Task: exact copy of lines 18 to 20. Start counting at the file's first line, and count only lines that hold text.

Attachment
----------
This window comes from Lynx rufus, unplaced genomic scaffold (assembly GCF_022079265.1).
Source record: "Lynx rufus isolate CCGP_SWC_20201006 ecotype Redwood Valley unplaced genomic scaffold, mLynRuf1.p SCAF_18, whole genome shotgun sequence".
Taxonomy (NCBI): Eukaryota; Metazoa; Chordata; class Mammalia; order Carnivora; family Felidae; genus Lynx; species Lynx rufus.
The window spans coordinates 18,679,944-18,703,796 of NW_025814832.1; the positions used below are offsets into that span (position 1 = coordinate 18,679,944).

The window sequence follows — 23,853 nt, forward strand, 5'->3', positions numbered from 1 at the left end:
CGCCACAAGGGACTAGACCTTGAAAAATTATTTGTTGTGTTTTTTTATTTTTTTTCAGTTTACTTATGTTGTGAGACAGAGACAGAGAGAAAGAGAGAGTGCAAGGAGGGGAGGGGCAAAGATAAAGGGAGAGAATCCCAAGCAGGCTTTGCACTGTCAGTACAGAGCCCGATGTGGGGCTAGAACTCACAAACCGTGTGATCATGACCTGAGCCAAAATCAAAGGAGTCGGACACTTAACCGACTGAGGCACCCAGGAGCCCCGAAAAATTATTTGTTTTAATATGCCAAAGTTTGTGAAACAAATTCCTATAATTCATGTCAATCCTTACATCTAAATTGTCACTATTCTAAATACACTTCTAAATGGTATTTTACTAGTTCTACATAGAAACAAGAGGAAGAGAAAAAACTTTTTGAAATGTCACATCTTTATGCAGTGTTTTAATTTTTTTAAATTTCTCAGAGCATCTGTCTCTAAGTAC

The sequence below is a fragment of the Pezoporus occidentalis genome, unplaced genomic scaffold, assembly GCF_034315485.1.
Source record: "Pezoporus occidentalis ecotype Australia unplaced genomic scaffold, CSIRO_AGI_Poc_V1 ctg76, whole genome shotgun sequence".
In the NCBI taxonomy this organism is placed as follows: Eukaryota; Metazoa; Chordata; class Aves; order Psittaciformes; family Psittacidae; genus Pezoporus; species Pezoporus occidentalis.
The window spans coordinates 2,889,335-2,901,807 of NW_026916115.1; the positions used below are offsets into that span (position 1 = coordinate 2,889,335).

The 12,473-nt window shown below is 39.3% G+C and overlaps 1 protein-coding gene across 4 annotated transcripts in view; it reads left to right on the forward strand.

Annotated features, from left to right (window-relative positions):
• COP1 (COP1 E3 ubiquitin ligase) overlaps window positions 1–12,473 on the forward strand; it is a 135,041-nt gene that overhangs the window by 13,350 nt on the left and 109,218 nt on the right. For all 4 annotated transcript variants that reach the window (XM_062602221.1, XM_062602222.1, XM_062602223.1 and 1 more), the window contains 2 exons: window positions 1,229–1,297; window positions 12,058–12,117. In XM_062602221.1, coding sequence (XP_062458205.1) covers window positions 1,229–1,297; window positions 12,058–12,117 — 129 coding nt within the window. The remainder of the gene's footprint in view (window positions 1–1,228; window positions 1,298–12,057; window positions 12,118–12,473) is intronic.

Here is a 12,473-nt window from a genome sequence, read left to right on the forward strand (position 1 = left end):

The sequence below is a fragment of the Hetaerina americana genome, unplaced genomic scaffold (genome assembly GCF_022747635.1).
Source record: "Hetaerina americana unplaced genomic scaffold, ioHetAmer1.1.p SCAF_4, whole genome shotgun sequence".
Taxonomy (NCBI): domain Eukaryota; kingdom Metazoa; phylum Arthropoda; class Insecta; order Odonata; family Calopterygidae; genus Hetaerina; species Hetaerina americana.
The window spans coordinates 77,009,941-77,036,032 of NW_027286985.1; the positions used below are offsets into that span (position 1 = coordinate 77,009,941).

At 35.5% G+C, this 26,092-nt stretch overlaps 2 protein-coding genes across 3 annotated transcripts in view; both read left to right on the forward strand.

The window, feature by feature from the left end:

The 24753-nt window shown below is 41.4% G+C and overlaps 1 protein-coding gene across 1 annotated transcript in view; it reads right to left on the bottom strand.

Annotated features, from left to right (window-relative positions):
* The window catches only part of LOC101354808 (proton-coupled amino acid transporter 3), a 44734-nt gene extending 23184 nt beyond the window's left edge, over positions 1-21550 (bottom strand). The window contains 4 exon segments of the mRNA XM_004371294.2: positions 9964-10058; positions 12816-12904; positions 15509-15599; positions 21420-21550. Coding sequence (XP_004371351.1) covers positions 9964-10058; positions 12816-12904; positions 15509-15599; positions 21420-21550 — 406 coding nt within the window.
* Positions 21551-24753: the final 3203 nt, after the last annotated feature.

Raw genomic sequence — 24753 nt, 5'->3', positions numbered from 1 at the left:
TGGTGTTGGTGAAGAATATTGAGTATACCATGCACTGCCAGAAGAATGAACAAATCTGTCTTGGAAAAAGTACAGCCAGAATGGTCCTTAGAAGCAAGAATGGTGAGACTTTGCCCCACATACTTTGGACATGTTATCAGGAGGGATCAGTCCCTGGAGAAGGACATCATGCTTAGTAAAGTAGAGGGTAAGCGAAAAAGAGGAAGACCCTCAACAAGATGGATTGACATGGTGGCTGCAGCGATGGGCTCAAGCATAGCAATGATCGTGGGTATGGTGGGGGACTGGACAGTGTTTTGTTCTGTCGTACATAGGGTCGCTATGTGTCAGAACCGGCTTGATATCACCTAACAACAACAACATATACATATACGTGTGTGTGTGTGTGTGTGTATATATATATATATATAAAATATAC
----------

The window spans coordinates 77,009,941-77,036,032 of NW_027286985.1; the positions used below are offsets into that span (position 1 = coordinate 77,009,941).

At 35.5% G+C, this 26,092-nt stretch overlaps 2 protein-coding genes across 3 annotated transcripts in view; both read left to right on the forward strand.

The window, feature by feature from the left end: